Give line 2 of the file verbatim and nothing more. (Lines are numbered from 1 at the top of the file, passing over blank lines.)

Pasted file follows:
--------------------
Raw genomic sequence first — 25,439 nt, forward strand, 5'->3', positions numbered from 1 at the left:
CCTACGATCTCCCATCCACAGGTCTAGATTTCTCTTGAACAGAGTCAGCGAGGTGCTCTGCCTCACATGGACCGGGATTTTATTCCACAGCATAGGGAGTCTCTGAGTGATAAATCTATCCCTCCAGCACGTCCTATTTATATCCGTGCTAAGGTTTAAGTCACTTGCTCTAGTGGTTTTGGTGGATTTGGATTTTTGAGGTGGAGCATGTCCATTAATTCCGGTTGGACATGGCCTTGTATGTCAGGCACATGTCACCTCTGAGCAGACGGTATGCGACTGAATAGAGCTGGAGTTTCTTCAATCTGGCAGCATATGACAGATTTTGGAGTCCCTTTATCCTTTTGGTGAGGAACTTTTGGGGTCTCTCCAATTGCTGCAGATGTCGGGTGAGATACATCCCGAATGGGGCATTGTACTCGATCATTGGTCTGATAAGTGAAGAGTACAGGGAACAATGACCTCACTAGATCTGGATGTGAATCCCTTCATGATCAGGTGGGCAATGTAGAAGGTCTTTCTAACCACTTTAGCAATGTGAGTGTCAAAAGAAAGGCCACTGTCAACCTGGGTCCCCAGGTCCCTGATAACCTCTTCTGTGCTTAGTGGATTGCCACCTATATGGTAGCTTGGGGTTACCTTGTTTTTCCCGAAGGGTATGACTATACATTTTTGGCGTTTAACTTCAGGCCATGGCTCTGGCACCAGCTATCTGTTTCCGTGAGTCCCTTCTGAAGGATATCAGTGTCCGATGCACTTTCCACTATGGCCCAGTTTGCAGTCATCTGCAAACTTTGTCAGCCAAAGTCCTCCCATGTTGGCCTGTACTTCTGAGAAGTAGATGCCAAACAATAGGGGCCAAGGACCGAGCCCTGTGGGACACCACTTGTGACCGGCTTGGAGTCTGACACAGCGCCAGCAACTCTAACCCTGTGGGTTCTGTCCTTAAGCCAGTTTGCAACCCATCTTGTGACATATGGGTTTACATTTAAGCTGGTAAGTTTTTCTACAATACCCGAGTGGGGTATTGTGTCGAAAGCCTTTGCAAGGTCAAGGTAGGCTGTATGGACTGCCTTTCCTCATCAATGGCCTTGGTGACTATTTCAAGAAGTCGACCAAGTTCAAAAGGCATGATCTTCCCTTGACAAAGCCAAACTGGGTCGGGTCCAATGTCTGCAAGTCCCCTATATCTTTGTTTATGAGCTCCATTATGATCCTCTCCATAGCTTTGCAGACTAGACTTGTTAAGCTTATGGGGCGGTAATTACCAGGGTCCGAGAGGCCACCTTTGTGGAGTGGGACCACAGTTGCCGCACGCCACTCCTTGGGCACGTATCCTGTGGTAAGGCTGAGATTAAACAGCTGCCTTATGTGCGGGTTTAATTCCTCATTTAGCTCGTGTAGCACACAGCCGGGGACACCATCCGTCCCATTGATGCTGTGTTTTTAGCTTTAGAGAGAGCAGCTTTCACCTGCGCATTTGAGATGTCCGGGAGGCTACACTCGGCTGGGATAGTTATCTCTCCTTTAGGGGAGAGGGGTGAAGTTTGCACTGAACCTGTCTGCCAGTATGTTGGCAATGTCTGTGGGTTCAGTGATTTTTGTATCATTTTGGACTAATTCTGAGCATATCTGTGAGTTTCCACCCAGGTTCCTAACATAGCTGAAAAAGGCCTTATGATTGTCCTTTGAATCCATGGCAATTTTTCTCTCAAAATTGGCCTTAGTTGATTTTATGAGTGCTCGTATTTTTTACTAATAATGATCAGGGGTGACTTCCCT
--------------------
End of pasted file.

CCTACGATCTCCCATCCACAGGTCTAGATTTCTCTTGAACAGAGTCAGCGAGGTGCTCTGCCTCACATGGACCGGGATTTTATTCCACAGCATAGGGAGTCTCTGAGTGATAAATCTATCCCTCCAGCACGTCCTATTTATATCCGTGCTAAGGTTTAAGTCACTTGCTCTAGTGGTTTTGGTGGATTTGGATTTTTGAGGTGGAGCATGTCCATTAATTCCGGTTGGACATGGCCTTGTATGTCAGGCACATGTCACCTCTGAGCAGACGGTATGCGACTGAATAGAGCTGGAGTTTCTTCAATCTGGCAGCATATGACAGATTTTGGAGTCCCTTTATCCTTTTGGTGAGGAACTTTTGGGGTCTCTCCAATTGCTGCAGATGTCGGGTGAGATACATCCCGAATGGGGCATTGTACTCGATCATTGGTCTGATAAGTGAAGAGTACAGGGAACAATGACCTCACTAGATCTGGATGTGAATCCCTTCATGATCAGGTGGGCAATGTAGAAGGTCTTTCTAACCACTTTAGCAATGTGAGTGTCAAAAGAAAGGCCACTGTCAACCTGGGTCCCCAGGTCCCTGATAACCTCTTCTGTGCTTAGTGGATTGCCACCTATATGGTAGCTTGGGGTTACCTTGTTTTTCCCGAAGGGTATGACTATACATTTTTGGCGTTTAACTTCAGGCCATGGCTCTGGCACCAGCTATCTGTTTCCGTGAGTCCCTTCTGAAGGATATCAGTGTCCGATGCACTTTCCACTATGGCCCAGTTTGCAGTCATCTGCAAACTTTGTCAGCCAAAGTCCTCCCATGTTGGCCTGTACTTCTGAGAAGTAGATGCCAAACAATAGGGGCCAAGGACCGAGCCCTGTGGGACACCACTTGTGACCGGCTTGGAGTCTGACACAGCGCCAGCAACTCTAACCCTGTGGGTTCTGTCCTTAAGCCAGTTTGCAACCCATCTTGTGACATATGGGTTTACATTTAAGCTGGTAAGTTTTTCTACAATACCCGAGTGGGGTATTGTGTCGAAAGCCTTTGCAAGGTCAAGGTAGGCTGTATGGACTGCCTTTCCTCATCAATGGCCTTGGTGACTATTTCAAGAAGTCGACCAAGTTCAAAAGGCATGATCTTCCCTTGACAAAGCCAAACTGGGTCGGGTCCAATGTCTGCAAGTCCCCTATATCTTTGTTTATGAGCTCCATTATGATCCTCTCCATAGCTTTGCAGACTAGACTTGTTAAGCTTATGGGGCGGTAATTACCAGGGTCCGAGAGGCCACCTTTGTGGAGTGGGACCACAGTTGCCGCACGCCACTCCTTGGGCACGTATCCTGTGGTAAGGCTGAGATTAAACAGCTGCCTTATGTGCGGGTTTAATTCCTCATTTAGCTCGTGTAGCACACAGCCGGGGACACCATCCGTCCCATTGATGCTGTGTTTTTAGCTTTAGAGAGAGCAGCTTTCACCTGCGCATTTGAGATGTCCGGGAGGCTACACTCGGCTGGGATAGTTATCTCTCCTTTAGGGGAGAGGGGTGAAGTTTGCACTGAACCTGTCTGCCAGTATGTTGGCAATGTCTGTGGGTTCAGTGATTTTTGTATCATTTTGGACTAATTCTGAGCATATCTGTGAGTTTCCACCCAGGTTCCTAACATAGCTGAAAAAGGCCTTATGATTGTCCTTTGAATCCATGGCAATTTTTCTCTCAAAATTGGCCTTAGTTGATTTTATGAGTGCTCGTATTTTTTACTAATAATGATCAGGGGTGACTTCCCT